ATLANTA, Georgia (CNN) -- Wendell Lawing's eyes light up as the 88-year-old man talks about his last flight in a B-17 bomber.
Wendell Lawing, 88, recently flew on a B-17 for the first time since World War II.
"We were going to Berlin, and we were flying around 20,000 feet. Suddenly, Me 109s headed out of the clouds," said the Atlanta native, referring to Germany's Messerschmitt fighter aircraft.
"We had a big fight, a running fight, and I personally saw my waist gunner shoot down one of those Me 109s right outside the window."
Seconds later, his bomber was struck in the plane's radio room. Lawing, who was the radio operator, already had moved farther back in the plane.
"I was back at the waist gun. Otherwise, I wouldn't be here today. We were set afire, and I was told to bail out, and I bailed out."
The Liberty Belle, a restored World War II-era B-17 like the one Lawing flew in, starts a nationwide tour this weekend in Atlanta. Its mission is to remind Americans of the sacrifices made by their fathers and grandfathers over the skies of Europe. It's also sure to spark the memories of servicemen who flew in them.
Lawing's plane went down on the outskirts of Berlin in 1945. Two of his crew mates never got out of the plane. As he tells a small crowd the story at Atlanta's Peachtree DeKalb Airport, he is overcome with emotion and walks away briefly to gather himself.
When he returns, Lawing talks about how he was captured on the ground and spent the next several months as a prisoner of war before U.S. Gen. George Patton's Third Army freed him.
Lawing is one of two veteran bomber crew members who have been invited out to the airport by the Liberty Foundation. The foundation is responsible for resurrecting and flying this B-17, often referred to as the "Flying Fortress" because of the 13 machine guns carried aboard the plane.
Of the 12,732 B-17s built during the war years, only 12 continue to fly.
"Our role is to fly this aircraft as a flying museum, to teach younger people the history of WWII," said Ron Gause, a foundation volunteer and part-time pilot of the Belle.
"It is in honor of those men and women who fought and died for us. And to honor those men who are still living. Some of them fly on the aircraft with us, and we get to hear their stories of what happened to them during WWII. That's the icing on the cake."
But it's not just veterans who get to relive the B-17. Each weekend, for nine months out of the year, the plane tours the United States, providing an opportunity for young and old to take a 30-minute flight on the Liberty Belle.
"It's a wonderful 30 minutes. You get to move to all of the combat positions other than my seat," said Ray Fowler, the Liberty Belle's chief pilot. "The best seat in the house is the bombardier seat in the front. It's a great experience."
But this "experience" doesn't come cheap.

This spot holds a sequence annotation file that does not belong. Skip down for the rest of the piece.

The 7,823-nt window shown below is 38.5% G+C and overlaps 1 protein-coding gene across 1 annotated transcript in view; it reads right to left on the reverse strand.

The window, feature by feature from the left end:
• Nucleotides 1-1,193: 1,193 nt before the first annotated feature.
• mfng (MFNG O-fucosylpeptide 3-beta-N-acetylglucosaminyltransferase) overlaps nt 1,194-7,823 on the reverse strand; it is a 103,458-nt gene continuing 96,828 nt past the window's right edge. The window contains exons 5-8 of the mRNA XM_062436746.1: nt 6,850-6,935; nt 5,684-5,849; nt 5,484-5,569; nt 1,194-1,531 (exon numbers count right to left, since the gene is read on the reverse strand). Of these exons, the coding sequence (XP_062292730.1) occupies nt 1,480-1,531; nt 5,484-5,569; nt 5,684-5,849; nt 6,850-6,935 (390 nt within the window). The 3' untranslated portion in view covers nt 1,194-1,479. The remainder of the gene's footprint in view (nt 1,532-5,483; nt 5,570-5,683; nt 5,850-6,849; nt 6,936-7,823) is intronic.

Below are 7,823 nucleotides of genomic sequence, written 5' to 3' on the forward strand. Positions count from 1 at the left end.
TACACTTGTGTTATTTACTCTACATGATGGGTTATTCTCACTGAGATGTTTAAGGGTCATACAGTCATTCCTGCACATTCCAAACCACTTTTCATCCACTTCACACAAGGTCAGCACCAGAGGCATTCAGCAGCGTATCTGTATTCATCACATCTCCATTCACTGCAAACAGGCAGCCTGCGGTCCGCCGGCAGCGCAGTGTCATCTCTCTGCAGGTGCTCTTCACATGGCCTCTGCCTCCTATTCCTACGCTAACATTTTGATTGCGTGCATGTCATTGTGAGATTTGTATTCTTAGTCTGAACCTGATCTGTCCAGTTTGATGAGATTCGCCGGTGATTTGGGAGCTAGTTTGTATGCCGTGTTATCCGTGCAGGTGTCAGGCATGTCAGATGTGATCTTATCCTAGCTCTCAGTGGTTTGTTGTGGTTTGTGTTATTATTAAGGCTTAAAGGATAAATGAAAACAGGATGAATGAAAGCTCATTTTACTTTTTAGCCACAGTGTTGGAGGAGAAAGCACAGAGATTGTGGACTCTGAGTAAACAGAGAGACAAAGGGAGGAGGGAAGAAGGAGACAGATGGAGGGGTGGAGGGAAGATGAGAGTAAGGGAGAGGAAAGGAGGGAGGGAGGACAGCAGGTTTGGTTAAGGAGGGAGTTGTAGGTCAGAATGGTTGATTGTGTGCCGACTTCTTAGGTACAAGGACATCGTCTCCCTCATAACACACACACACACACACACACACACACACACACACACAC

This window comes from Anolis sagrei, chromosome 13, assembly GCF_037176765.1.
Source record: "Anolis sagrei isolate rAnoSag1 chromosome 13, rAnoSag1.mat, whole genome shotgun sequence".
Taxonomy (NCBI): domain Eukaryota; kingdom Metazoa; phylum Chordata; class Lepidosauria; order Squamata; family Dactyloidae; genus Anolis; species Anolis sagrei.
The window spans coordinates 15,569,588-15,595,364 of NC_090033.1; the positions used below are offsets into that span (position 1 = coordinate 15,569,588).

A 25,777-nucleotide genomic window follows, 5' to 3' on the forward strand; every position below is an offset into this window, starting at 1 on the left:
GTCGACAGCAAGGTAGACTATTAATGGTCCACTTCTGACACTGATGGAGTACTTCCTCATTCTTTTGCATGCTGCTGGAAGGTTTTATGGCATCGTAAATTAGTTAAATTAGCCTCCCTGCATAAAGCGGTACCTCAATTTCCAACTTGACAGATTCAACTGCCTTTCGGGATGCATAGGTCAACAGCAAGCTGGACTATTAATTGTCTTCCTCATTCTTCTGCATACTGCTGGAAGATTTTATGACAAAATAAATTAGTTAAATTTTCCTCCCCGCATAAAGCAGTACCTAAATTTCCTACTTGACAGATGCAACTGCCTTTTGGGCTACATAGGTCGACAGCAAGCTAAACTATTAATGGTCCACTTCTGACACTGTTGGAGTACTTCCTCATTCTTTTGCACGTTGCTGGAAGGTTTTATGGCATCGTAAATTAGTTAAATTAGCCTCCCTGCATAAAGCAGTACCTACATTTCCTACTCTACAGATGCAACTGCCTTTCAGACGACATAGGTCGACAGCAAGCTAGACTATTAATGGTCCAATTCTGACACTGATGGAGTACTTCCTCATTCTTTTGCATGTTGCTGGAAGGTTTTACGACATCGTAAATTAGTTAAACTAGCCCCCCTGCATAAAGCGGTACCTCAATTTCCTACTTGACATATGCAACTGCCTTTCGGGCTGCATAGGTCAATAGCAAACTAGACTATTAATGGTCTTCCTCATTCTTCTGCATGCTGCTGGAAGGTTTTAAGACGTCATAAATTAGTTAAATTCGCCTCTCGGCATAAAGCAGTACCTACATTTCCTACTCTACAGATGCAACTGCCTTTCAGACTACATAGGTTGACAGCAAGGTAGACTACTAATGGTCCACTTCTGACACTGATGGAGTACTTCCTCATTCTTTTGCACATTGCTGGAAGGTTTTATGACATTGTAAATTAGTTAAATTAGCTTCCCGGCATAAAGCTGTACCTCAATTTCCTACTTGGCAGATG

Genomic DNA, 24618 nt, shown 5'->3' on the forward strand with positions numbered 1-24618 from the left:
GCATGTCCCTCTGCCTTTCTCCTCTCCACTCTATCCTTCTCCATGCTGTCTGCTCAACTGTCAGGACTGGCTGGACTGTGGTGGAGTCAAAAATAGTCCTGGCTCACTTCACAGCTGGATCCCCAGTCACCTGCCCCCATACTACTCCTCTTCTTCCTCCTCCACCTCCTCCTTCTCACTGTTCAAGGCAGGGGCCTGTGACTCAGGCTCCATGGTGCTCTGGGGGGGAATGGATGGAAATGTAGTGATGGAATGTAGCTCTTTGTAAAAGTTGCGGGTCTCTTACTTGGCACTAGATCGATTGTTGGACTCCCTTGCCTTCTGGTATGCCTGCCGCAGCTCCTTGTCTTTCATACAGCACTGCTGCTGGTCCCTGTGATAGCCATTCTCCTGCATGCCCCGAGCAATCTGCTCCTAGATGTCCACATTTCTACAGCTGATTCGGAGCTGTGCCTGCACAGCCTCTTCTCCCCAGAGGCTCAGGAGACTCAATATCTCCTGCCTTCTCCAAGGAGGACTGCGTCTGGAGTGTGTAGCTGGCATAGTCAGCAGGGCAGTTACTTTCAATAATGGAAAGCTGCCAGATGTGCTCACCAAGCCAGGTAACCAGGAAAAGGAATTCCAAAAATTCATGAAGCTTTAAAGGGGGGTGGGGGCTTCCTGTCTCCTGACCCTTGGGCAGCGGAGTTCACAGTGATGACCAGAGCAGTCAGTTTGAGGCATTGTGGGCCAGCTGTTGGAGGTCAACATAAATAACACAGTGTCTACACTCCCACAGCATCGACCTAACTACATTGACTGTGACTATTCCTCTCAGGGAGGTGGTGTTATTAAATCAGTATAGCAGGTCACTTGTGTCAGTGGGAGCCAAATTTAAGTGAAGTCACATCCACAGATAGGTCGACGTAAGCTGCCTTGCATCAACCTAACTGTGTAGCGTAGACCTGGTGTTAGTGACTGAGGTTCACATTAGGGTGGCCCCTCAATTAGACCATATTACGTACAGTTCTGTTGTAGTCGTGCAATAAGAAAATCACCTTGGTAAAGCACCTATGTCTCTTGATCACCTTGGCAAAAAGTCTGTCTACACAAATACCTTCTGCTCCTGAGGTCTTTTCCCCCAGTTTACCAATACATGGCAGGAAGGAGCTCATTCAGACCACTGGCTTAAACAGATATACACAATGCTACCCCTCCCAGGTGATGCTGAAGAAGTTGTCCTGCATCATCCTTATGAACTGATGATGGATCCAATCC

It costs $430 for nonmembers of the foundation to fly a mission. Fowler said the money allows the group to keep the plane airborne. "About half that is to break even just to fly the plane. The rest goes to operating costs."
The fuel costs are the weekend's single largest expenditure. It costs roughly $91,000 to fill the tank, and the four engines burn 200 gallons of fuel an hour.
"There are a lot of forces trying to put these things in a museum," Fowler said. "We want to keep these things flying for the public. It's strictly based on public donations, and we hope to keep it flying for years."
The Liberty Belle was built in 1945 but never saw combat. No longer needed, the plane was sold for scrap before being passed around to several entities before the Liberty Foundation bought it in 2000 and restored it.
Liberty Foundation founder Don Brooks then had it painted as the "Liberty Belle" to honor his father who flew on the original Belle in the 390th Bomb Group during the war.
Fowler, who is a Continental Airlines pilot when he is not flying the Belle, said it's important to remember the high casualties B-17 crews suffered during World War II.
"It's just staggering to think about," he said of the more than 45,000 B-17 crewmen killed or wounded during the war years. "But we tell everybody never pass up an opportunity to tell these guys thank you."
Jonathan Swift, 84, can't say how many missions he flew. The former bombardier remembers at least 30. "I was just busy and didn't keep up with it," he said.
"Somebody asked me if I ever got shot at," Swift said, recalling, "Yes, every mission and you were scared."
He said he's grateful for what the Liberty Foundation is doing. "Of course it means a lot to me. ... Thousands [of B-17s} were just destroyed," he said.
Lawing said he's also appreciative.
Lawing ended his first flight aboard a B-17 since his fateful leap in 1945, gingerly climbing out through the fuselage hatch to show his fellow passengers how he escaped. His smile reveals that at least this day, the Liberty Belle's mission has been a success.